Seems like a silly question, no? We live in an era where information is available within a few keystrokes, and certainly, the Internet is rife with health and fitness info.

And yet, people are confused. The fact is, there are so many contradictory and/or vague recommendations out in the ether that the overall impression is that no one really knows anything.

A study by Rebekah Nagler (reference below), published in the Journal of Health Communication: International Perspectives, highlights this problem. Nagler determined that in the face of too much contradictory information, consumers understandably get confused and as a result ignore not only the contradictions — since they can’t figure out which is correct — but also the long-standing well-documented information, such as increasing intake of vegetables and some fruits. Presenting contradictions destroys the credibility of all recommendations.

And if you think that scientists don’t truly know what’s healthy and what’s not, the news media exacerbates the confusion. Science writing leaves a lot to be desired, and editors often present an over-processed, over-simplified explanation of study results, topped off with sensational headlines. People, this isn’t entertainment. This is science. But in the race for “likes”, media outlets want to reel in as many viewers/readers as possible.

So let’s extrapolate a bit to weight loss recommendations, a hot topic these days. People often repeat the mantras of, “I should eat better” and “I need to exercise more”. But what exactly do those mean? If you ask twelve different personal trainers — the professionals most likely to be sought for aid in “getting in shape”, another amorphous concept — you’ll likely get twelve different answers. Paleo vs. vegan? Moderate, consistent walking vs. high intensity interval training? P90X vs. Crossfit? Low-carb vs. low-fat? Which one is best? Or even more controversially, which one is healthiest? An “it depends” doesn’t work in a world where everyone wants a specific answer, and NOW. But really, it depends.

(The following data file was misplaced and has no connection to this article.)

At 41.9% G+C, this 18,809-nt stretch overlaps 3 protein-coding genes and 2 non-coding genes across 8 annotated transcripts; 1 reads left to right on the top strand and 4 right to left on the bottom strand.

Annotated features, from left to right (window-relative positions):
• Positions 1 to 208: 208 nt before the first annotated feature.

The fact is, as far as food recommendations are concerned, the easy part is knowing you should lose the Doritos and drive-thru visits. The hard part is dodging the incoming missiles that tell you to eat bacon instead of whole grains, drink raw (i.e., unpasturized) milk, ignore vegetables because eating them is unnecessary, etc. Often, these recommendations go against the guidelines currently touted by the US government, which leads to an uncomfortable realization that what we thought was a good source of information is not trustworthy.

Or is it?

Or rather, is there anyone out there who really, truly doesn’t have a financial stake in this?

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Reference:

Nagler, R.H. (2014). Adverse outcomes associated with media exposure to contradictory nutrition messages. J Health Commun. 19(1): 24-40.